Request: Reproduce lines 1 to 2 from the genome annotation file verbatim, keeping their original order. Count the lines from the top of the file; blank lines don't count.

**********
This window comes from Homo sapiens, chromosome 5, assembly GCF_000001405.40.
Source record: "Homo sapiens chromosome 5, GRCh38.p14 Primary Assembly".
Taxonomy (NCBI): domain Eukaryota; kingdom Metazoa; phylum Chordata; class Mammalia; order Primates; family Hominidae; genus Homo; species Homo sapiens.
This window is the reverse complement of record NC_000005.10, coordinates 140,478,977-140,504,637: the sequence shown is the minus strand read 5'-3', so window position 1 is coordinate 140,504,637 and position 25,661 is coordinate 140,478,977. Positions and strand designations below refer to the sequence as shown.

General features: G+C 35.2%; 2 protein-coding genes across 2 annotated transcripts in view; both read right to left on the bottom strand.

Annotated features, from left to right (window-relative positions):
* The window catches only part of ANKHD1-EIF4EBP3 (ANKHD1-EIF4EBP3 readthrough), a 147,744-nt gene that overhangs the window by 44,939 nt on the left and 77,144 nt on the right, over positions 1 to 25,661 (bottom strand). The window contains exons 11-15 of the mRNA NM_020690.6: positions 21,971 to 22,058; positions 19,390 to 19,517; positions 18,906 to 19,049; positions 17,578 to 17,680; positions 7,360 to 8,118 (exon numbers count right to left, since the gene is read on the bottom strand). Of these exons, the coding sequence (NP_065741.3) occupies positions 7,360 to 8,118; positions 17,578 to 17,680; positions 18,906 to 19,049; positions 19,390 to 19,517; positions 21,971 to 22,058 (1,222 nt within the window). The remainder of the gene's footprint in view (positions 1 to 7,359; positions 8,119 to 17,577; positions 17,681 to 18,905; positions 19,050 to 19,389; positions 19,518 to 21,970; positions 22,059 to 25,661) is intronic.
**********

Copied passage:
This window comes from Homo sapiens, chromosome 5, assembly GCF_000001405.40.
Source record: "Homo sapiens chromosome 5, GRCh38.p14 Primary Assembly".